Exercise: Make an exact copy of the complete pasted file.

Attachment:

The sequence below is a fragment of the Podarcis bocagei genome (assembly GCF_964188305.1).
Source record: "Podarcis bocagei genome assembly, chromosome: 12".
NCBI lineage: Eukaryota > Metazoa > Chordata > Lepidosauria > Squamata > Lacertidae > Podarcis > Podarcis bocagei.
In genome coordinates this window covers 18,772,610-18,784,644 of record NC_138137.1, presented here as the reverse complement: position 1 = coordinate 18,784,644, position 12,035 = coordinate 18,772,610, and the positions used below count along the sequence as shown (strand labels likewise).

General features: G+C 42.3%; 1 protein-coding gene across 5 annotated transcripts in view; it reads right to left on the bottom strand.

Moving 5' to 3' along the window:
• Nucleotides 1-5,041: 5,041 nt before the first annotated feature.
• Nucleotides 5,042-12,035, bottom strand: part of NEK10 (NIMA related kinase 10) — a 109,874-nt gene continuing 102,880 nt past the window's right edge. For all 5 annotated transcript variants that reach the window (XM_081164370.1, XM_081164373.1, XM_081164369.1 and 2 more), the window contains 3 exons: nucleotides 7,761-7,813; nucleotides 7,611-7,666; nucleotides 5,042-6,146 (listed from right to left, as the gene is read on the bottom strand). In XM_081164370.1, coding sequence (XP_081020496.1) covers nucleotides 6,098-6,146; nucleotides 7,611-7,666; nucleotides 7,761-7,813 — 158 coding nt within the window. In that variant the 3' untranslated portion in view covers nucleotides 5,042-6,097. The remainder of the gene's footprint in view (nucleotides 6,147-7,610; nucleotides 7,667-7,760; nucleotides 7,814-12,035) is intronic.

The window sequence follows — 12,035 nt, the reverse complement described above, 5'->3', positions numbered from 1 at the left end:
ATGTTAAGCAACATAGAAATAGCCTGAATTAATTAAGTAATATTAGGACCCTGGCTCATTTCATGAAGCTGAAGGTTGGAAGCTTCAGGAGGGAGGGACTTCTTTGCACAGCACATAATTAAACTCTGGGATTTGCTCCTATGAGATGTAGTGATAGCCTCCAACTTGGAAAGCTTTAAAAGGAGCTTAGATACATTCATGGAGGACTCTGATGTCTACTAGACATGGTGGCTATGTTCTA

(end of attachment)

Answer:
The sequence below is a fragment of the Podarcis bocagei genome (assembly GCF_964188305.1).
Source record: "Podarcis bocagei genome assembly, chromosome: 12".
NCBI lineage: Eukaryota > Metazoa > Chordata > Lepidosauria > Squamata > Lacertidae > Podarcis > Podarcis bocagei.
In genome coordinates this window covers 18,772,610-18,784,644 of record NC_138137.1, presented here as the reverse complement: position 1 = coordinate 18,784,644, position 12,035 = coordinate 18,772,610, and the positions used below count along the sequence as shown (strand labels likewise).

General features: G+C 42.3%; 1 protein-coding gene across 5 annotated transcripts in view; it reads right to left on the bottom strand.

Moving 5' to 3' along the window:
• Nucleotides 1-5,041: 5,041 nt before the first annotated feature.
• Nucleotides 5,042-12,035, bottom strand: part of NEK10 (NIMA related kinase 10) — a 109,874-nt gene continuing 102,880 nt past the window's right edge. For all 5 annotated transcript variants that reach the window (XM_081164370.1, XM_081164373.1, XM_081164369.1 and 2 more), the window contains 3 exons: nucleotides 7,761-7,813; nucleotides 7,611-7,666; nucleotides 5,042-6,146 (listed from right to left, as the gene is read on the bottom strand). In XM_081164370.1, coding sequence (XP_081020496.1) covers nucleotides 6,098-6,146; nucleotides 7,611-7,666; nucleotides 7,761-7,813 — 158 coding nt within the window. In that variant the 3' untranslated portion in view covers nucleotides 5,042-6,097. The remainder of the gene's footprint in view (nucleotides 6,147-7,610; nucleotides 7,667-7,760; nucleotides 7,814-12,035) is intronic.

The window sequence follows — 12,035 nt, the reverse complement described above, 5'->3', positions numbered from 1 at the left end:
ATGTTAAGCAACATAGAAATAGCCTGAATTAATTAAGTAATATTAGGACCCTGGCTCATTTCATGAAGCTGAAGGTTGGAAGCTTCAGGAGGGAGGGACTTCTTTGCACAGCACATAATTAAACTCTGGGATTTGCTCCTATGAGATGTAGTGATAGCCTCCAACTTGGAAAGCTTTAAAAGGAGCTTAGATACATTCATGGAGGACTCTGATGTCTACTAGACATGGTGGCTATGTTCTA